Practical Advice On Providing Business Advisory Services

29 June 2007

Note: The following appeared in the American Institute of Certified Public Accountants PCPS [Private Companies Practice Section] Brief, which was distributed to CPA firms across the country.

Small practitioners often develop close relationships with clients, getting to know their businesses and the challenges they face. That puts these CPAs in an excellent position to provide them with business advice on a broad range of strategic issues.

Unfortunately, many practitioners may be missing out on opportunities to consult with clients on the key issues facing their businesses – or they may be offering consulting advice already without charging for it. This month’s Brief will feature a practitioner and a consultant to the profession offering insights on how to provide business advisory services to clients.

How One Small Firm Set the Stage

At the eight-person Rigby Financial Group in New Orleans, CPA Eric Rigby has made a concerted effort to expand his practice beyond traditional services to include strategic planning and coaching. The firm provides audit and accounting and tax, mainly for doctors, entrepreneurs and small business owners. In his consultant’s role, Rigby also meets with some clients quarterly to help them assess their quarterly goals, their success in achieving the previous quarter’s goals and their plans for the near and long term. “We help clients shape their future by focusing on what they want to accomplish,” he says. He includes a variety of objectives in the discussions, including plans to sell their businesses, spend more time with family or transition to a new career.

“We create a list of strategic plans for the quarter,” he explains. They might include opening another office, hiring added staff or even building a new patio for their home. Then Rigby and the client determine what steps must be taken to achieve those goals, including a schedule to accomplish the necessary steps.

Getting Started

How can CPAs introduce such services or find out more about client needs? “Call them up,” Rigby advises. “Clients want this kind of help and they will pay for it. But practitioners have to go out and talk to them.” And the post-busy-season lull is the perfect time to do it, he notes.

Rigby advises that CPAs begin by taking their top 10 clients out to lunch. “Ask them how business is,” he says. “Are they saving enough? Do they have a retirement plan? A succession plan or buy/sell agreement? Do they need payroll help? Keep asking questions and you’ll find out what they want. Then start talking about the options they have and the financial solutions available to them.”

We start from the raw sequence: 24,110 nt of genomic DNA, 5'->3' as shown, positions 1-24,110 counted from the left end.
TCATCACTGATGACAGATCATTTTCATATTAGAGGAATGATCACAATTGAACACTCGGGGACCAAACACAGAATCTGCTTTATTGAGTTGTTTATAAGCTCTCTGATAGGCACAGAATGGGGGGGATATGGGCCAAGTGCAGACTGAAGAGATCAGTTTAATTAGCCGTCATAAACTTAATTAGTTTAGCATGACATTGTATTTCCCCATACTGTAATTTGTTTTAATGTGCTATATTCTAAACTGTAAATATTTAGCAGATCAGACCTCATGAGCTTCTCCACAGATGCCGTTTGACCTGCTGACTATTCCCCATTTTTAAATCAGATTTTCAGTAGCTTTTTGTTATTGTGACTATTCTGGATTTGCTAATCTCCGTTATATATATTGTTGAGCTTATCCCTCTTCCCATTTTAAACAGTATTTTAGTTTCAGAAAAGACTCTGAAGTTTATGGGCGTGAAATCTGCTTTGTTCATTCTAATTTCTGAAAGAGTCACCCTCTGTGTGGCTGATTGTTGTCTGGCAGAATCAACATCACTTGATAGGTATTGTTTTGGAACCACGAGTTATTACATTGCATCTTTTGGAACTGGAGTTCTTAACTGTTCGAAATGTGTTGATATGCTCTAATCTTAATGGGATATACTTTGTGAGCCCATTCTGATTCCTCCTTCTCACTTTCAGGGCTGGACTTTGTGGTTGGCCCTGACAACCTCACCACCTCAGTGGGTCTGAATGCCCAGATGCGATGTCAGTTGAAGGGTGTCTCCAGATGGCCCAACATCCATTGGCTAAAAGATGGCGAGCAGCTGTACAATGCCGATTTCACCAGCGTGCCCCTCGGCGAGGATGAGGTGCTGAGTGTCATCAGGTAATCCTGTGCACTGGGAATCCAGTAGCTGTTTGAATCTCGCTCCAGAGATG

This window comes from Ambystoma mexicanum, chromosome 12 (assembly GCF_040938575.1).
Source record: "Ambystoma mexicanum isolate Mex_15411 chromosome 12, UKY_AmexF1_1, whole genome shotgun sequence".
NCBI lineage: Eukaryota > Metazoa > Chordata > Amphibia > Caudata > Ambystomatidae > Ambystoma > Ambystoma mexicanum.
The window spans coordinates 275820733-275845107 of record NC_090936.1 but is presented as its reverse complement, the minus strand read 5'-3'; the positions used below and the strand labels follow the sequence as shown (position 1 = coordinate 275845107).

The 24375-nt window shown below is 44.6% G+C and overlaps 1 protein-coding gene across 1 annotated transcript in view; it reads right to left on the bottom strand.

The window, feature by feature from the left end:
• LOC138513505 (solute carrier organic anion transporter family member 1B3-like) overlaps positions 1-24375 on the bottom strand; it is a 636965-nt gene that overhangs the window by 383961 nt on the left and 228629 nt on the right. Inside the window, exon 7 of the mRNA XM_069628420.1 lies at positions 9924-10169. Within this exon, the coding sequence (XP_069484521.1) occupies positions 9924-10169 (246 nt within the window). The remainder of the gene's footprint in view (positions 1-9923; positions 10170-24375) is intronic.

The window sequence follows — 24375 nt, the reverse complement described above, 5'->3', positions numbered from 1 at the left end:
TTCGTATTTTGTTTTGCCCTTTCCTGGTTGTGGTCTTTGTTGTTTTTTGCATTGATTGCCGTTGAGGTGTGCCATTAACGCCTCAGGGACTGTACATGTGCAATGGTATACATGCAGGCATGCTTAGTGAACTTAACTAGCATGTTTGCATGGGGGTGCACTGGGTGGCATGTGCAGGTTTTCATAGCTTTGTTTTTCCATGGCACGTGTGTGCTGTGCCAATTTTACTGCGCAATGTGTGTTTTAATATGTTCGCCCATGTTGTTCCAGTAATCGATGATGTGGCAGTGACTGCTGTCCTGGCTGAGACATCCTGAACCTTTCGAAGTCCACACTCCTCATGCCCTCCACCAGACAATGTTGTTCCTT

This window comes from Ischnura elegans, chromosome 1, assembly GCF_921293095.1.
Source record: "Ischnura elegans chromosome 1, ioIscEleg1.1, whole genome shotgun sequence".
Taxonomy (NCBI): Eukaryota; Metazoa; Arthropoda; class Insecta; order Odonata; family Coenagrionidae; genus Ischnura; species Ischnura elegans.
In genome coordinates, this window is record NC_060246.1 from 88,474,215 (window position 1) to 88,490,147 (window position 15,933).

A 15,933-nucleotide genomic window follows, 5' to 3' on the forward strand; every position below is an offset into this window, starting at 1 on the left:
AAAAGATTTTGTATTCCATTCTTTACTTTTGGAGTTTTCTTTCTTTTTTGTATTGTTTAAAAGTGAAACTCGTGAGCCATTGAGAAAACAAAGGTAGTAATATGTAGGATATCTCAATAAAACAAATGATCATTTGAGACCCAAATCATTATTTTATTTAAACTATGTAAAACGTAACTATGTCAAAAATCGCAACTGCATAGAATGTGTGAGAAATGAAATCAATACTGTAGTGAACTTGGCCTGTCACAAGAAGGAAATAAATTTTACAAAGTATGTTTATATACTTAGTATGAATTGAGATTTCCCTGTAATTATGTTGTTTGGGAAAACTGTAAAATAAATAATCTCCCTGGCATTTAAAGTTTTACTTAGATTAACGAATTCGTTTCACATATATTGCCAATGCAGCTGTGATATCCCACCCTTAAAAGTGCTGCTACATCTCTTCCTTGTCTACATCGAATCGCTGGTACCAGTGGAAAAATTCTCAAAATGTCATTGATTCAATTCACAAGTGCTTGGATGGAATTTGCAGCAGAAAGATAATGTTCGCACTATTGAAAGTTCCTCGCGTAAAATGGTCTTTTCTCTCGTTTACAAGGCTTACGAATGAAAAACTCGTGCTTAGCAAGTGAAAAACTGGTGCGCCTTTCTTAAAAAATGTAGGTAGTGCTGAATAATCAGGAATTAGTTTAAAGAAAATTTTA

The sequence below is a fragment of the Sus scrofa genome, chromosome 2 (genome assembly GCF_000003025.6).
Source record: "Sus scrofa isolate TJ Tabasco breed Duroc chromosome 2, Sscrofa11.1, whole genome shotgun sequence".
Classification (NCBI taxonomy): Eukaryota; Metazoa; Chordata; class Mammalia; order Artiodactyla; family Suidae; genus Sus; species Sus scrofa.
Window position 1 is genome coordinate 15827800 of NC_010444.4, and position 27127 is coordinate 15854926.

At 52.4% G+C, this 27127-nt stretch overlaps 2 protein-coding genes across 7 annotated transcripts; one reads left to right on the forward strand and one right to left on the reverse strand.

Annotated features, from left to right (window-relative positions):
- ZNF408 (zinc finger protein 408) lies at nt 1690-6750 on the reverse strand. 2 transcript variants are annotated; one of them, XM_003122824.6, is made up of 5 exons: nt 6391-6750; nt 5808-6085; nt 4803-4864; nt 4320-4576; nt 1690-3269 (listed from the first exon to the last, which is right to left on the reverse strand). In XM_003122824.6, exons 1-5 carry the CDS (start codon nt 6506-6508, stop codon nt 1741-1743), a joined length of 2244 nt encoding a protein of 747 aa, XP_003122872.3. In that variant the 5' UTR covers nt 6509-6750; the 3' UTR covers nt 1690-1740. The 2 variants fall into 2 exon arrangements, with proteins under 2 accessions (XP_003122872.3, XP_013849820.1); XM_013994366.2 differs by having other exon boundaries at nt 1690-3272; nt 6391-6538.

In fact, there’s probably a very long list of issues with which clients might need help, according to CPA Rick Solomon, president and CEO of RAN ONE Americas, a provider of technology-based business advisory solutions for accountants and advisors. They might include a varied range of challenges, such as:

  • Excess cash in receivables.
  • Low inventory turnover.
  • Cash flow problems or a lack of cash flow forecasting and monitoring.
  • No idea of the business’s value or how its results measure up against other similar companies
    Low profitability.
  • Poorly defined management roles or the absence of a management reporting system or well-defined organizational structure.
  • No strategic plan, no long-term vision for the business or a failure to communicate the business vision and goals to employees.
  • Lack of delegation or over-reliance on owners.
  • No system for customer feedback or a lack of customer service training.

Solomon advises that CPAs can begin by opening up a dialogue with one or two clients, then expand their business advisory service practice from there. When working with small to medium-size enterprises, he recommends five simple steps that can form the basis of a business advisory services relationship:

  • Perform a “health check-up” to diagnose problems.
  • Identify action steps based on what the check-up uncovers.
  • Develop an action plan.
  • Provide services to implement the steps in the plan.
  • Coach the client on ongoing issues.

The Client Education Process

Part of the process involves changing the client’s assumptions about your firm. “You have to make them aware that you are offering more than traditional services,” Rigby says. “Let them know you can help them look at issues from the 30,000-foot level.”

Solomon, who presented the May PCPS Practice Management Forum on business advisory services, suggests that CPAs accentuate the positive benefits of the advisory services they can offer. They include improved profits, enhanced financing opportunities, more efficient operations, better marketing options and new business development prospects.

Opening up a dialogue and educating a company about your services can work with prospective clients, too, even ones that are not typical. “It was my dream to have this one publicly held company as a client,” Rigby says. “So I wrote to the CFO and asked him how we could help. After Hurricane Katrina, there was a state program that compensated people for losses if they were uninsured or partially insured. The company hired us to hold seminars to teach their people how to apply for those grants.”

The First Step

Learn More at the AICPA Business Solutions Workshops
The AICPA Business Solutions Workshops cover everything CPAs need to know about launching business advisory services in their firms. You’ll learn about practical tools, techniques and skills for strategic client planning that you can implement immediately. For more information on upcoming Workshops, go to